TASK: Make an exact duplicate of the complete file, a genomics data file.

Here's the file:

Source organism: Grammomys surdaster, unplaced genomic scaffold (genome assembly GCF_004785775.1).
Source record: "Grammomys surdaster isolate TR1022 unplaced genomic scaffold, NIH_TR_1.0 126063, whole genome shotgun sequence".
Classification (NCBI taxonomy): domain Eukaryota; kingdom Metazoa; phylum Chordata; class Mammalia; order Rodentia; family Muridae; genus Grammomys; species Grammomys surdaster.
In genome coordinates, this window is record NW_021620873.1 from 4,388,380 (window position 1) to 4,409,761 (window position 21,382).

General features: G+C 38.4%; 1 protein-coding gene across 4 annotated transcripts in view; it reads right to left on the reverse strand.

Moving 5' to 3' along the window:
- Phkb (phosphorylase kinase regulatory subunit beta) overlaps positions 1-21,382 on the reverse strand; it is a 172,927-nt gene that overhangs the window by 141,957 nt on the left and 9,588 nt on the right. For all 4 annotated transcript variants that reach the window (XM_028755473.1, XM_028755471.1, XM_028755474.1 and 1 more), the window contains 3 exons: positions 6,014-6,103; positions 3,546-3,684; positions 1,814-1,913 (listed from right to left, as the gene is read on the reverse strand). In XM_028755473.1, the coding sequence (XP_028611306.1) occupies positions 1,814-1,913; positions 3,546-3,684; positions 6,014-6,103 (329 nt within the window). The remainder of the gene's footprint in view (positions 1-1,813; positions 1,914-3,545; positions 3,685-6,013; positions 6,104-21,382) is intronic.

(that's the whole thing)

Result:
Source organism: Grammomys surdaster, unplaced genomic scaffold (genome assembly GCF_004785775.1).
Source record: "Grammomys surdaster isolate TR1022 unplaced genomic scaffold, NIH_TR_1.0 126063, whole genome shotgun sequence".
Classification (NCBI taxonomy): domain Eukaryota; kingdom Metazoa; phylum Chordata; class Mammalia; order Rodentia; family Muridae; genus Grammomys; species Grammomys surdaster.
In genome coordinates, this window is record NW_021620873.1 from 4,388,380 (window position 1) to 4,409,761 (window position 21,382).

General features: G+C 38.4%; 1 protein-coding gene across 4 annotated transcripts in view; it reads right to left on the reverse strand.

Moving 5' to 3' along the window:
- Phkb (phosphorylase kinase regulatory subunit beta) overlaps positions 1-21,382 on the reverse strand; it is a 172,927-nt gene that overhangs the window by 141,957 nt on the left and 9,588 nt on the right. For all 4 annotated transcript variants that reach the window (XM_028755473.1, XM_028755471.1, XM_028755474.1 and 1 more), the window contains 3 exons: positions 6,014-6,103; positions 3,546-3,684; positions 1,814-1,913 (listed from right to left, as the gene is read on the reverse strand). In XM_028755473.1, the coding sequence (XP_028611306.1) occupies positions 1,814-1,913; positions 3,546-3,684; positions 6,014-6,103 (329 nt within the window). The remainder of the gene's footprint in view (positions 1-1,813; positions 1,914-3,545; positions 3,685-6,013; positions 6,104-21,382) is intronic.